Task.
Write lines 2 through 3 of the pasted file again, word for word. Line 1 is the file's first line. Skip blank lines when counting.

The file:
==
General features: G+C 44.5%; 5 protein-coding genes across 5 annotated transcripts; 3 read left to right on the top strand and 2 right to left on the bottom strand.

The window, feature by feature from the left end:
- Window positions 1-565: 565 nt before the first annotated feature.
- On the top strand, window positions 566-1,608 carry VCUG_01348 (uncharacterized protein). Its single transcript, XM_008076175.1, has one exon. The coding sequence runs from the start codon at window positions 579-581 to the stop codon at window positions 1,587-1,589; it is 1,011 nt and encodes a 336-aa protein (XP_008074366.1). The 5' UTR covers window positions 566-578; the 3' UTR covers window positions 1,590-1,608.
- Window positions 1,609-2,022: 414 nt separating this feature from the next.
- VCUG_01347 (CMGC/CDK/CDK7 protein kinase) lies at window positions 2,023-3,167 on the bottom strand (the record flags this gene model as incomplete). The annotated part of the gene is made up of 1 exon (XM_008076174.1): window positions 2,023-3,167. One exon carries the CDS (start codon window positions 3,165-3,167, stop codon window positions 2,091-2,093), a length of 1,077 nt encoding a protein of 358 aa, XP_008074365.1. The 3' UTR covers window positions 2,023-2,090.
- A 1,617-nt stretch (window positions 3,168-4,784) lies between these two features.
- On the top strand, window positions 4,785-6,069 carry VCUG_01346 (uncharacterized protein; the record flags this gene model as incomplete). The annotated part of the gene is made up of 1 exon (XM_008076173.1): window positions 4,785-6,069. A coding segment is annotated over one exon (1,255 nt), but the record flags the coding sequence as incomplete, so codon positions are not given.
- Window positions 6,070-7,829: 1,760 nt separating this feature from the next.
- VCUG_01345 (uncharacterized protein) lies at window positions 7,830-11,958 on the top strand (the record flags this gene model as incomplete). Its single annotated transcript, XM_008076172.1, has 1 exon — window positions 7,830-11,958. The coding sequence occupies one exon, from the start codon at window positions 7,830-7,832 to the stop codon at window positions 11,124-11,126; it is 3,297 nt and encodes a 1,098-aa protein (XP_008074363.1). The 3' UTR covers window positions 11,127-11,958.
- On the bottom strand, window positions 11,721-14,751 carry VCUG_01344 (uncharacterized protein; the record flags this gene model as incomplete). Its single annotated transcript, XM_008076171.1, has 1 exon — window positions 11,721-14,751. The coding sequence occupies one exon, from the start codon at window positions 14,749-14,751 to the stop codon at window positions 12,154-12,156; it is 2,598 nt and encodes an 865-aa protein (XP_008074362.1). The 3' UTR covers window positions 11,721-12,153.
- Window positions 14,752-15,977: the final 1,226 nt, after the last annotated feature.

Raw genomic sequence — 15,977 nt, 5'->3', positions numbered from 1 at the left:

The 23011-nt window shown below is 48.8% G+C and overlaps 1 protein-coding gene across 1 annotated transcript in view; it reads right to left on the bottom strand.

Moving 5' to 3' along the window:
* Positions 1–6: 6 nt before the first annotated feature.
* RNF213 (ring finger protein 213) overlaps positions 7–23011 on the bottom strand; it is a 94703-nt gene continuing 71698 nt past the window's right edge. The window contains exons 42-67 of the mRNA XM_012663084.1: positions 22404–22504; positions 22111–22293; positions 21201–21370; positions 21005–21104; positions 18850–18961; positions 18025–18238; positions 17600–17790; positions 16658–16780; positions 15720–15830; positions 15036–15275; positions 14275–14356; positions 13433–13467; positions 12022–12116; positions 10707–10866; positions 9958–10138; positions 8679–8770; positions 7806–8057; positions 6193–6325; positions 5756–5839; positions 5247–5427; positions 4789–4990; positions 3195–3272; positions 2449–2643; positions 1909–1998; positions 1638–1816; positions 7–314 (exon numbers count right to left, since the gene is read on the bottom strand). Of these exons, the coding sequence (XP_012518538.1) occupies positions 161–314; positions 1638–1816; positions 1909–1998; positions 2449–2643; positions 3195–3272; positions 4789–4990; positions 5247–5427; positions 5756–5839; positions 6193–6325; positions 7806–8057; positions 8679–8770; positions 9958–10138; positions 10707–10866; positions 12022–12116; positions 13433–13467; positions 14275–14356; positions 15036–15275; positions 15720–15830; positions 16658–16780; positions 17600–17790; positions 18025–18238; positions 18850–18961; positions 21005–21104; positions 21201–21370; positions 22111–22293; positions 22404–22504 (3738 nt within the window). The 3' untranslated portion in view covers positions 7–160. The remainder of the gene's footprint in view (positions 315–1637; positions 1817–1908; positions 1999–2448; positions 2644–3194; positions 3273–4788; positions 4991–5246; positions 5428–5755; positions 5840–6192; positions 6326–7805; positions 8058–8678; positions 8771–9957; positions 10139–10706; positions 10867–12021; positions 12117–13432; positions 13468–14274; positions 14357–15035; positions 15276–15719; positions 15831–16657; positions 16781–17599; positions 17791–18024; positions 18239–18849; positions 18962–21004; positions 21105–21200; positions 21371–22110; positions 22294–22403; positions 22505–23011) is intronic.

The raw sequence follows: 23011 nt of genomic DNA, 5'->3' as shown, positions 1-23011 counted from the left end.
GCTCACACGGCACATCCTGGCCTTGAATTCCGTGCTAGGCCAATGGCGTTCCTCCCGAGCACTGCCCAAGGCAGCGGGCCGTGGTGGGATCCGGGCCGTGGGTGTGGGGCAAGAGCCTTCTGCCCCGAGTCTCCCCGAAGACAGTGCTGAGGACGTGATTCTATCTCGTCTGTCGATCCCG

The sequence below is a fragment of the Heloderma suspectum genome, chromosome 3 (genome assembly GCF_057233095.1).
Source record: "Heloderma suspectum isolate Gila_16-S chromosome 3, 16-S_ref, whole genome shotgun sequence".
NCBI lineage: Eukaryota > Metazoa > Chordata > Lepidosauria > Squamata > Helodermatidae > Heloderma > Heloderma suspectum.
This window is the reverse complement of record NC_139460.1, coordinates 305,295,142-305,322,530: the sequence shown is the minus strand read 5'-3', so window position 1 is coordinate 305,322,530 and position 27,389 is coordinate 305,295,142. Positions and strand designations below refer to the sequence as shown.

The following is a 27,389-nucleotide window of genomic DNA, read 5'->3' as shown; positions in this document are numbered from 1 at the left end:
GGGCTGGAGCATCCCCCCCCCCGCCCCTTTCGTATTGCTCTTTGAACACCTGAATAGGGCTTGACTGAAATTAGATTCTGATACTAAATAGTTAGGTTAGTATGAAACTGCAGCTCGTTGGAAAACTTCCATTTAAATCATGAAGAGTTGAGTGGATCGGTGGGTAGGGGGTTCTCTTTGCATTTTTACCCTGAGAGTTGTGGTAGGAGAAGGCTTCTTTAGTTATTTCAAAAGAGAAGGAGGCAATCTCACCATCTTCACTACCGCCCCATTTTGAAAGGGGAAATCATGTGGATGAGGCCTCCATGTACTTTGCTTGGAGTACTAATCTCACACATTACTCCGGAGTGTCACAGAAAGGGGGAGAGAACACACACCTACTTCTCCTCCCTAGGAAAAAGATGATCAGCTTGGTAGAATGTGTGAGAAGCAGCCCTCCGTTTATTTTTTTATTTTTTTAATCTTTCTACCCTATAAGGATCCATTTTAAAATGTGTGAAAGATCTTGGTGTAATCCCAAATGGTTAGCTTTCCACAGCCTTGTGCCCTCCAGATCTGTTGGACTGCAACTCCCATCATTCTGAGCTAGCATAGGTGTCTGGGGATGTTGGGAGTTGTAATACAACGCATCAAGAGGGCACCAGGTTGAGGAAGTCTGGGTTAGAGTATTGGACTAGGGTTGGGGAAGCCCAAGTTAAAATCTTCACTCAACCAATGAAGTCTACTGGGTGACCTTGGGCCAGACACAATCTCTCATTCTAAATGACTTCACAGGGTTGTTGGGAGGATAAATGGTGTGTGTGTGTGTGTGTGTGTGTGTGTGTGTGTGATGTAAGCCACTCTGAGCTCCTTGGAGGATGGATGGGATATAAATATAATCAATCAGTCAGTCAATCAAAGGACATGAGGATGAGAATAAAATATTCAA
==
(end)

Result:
The window, feature by feature from the left end:
- Window positions 1-565: 565 nt before the first annotated feature.